Publication - Publication

Cultural issues related to allegations of bullying and harassment in NHS Highland: independent review report

Published: 9 May 2019
Part of:
Health and social care
ISBN:
9781787817760

An independent review report looking at cultural issues related to allegations of bullying and harassment in NHS Highland by John Sturrock, QC and mediator.

176 page PDF

5.6 MB

176 page PDF

5.6 MB

Contents
Cultural issues related to allegations of bullying and harassment in NHS Highland: independent review report
26. Trauma and Mental Health

176 page PDF

5.6 MB

26. Trauma and Mental Health

A Significant Issue?

26.1. It has become clear to me that mental health should be a major management issue for the NHS and NHSH in particular. I am not an expert in trauma but I have spoken to people who are. I am persuaded that a significant number of people employed in NHSH have suffered and some continue to suffer from significant mental health issues as a result of their experiences, many of which can be described as traumatic given their repetitive and intrusive nature in disruptive and damaging situations. Trauma appears to be a more common experience than might be thought. I am told that some employees have the symptoms of Post Traumatic Stress Disorder (PTSD). It is important to have the ability to diagnose and deal with PTSD appropriately.

26.2. As one former employee told me:

"A person with developing mental health illness is not well enough or confident to stand up for themselves...The long-term effects - like PTSD - should not be underestimated and has daily impact e.g. dealing with emails, phone, challenging conversations, sleep patterns. There was no neutral counsellor/ advocate to speak to early enough until the unions made themselves involved after nearly a year off sick. Discussion with colleagues only reinforced negative issues, and there was nowhere to take issues."

26.3. One well informed member of staff advised me that, in his view:

"NHS Highland does not take PTSD seriously, as they would an overtly physical illness. They should ask why a person has developed this condition and act to mitigate distress. This applies even to Occupational Health, at senior staff level."

26.4. He expressed concern that:

"When these people go to interview with a manager who will put them back to work in proximity to where they were abused, they won't be able to think and will be drawn back into the trauma memories. They will experience dissociation from the here and now, and will relive (for example) being trapped, with someone looming over them and shouting with an angry face. They may be silent, but that does not indicate acceptance. They are not participating. They won't remember what is said. They are unable to represent themselves."

26.5. I am told there is thus an issue about by whom and how they are looked after. This requires a different approach to the standard investigation and advocacy in say a grievance setting.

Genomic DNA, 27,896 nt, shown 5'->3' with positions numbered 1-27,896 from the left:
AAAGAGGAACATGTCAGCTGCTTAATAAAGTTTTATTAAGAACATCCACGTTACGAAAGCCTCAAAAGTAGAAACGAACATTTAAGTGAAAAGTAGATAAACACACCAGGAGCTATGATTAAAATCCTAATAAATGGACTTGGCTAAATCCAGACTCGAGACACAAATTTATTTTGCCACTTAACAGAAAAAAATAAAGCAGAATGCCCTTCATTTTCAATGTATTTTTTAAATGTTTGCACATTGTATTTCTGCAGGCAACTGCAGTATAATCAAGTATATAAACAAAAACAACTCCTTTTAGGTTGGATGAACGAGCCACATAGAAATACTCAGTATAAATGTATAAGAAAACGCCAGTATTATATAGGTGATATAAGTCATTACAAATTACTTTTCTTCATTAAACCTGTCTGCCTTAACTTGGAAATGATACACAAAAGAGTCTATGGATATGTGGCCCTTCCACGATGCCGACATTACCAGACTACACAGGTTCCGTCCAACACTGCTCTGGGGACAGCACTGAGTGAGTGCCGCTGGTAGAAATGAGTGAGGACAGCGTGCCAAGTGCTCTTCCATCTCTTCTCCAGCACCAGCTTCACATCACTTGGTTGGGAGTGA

26.6. Another well informed employee told me:

"The legacy effects of working in an emotionally unsafe system, and the culpability that can come from an uncomfortable awareness of having been involved and complicit in something inherently wrong, but where there was no voice, can be traumatic in itself. There will be advantages, if not a need, for people most affected, to have time and space make sense of, heal and recover even as the organisation moves ahead. If there were a way to achieve this, we might take the learning and wisdom into the future."

26.7. More generally, this is a leadership issue. Trauma-informed organisations recognise that trauma is widespread in the lives of individuals, families and communities and that trauma can be perpetuated in organisational culture and practice. This may well be the situation for some of those affected in NHSH.

26.8. I note that the Scottish Government commissioned NHS Education for Scotland to develop a framework for Transforming Psychological Trauma[47]. In that regard, I also note that:

"When an individual or a team struggles or cannot evidence insight and perspective on the impact of their distress or behaviour that can be traumatising to others, the wider system needs to step in and up. Senior leaders need to be able to actively visibly demonstrate competencies and teams around them have a duty to the wider organisation where a leader is known to be struggling."

Confidentiality

26.9. I am told that the business process means that all administrative staff have access to mental health records and that this breaches confidentiality. There can be conflicts of interest for staff working in occupational health who are handling records and cases from departments where they have relatives.


Contact

Email: john.malone@gov.scot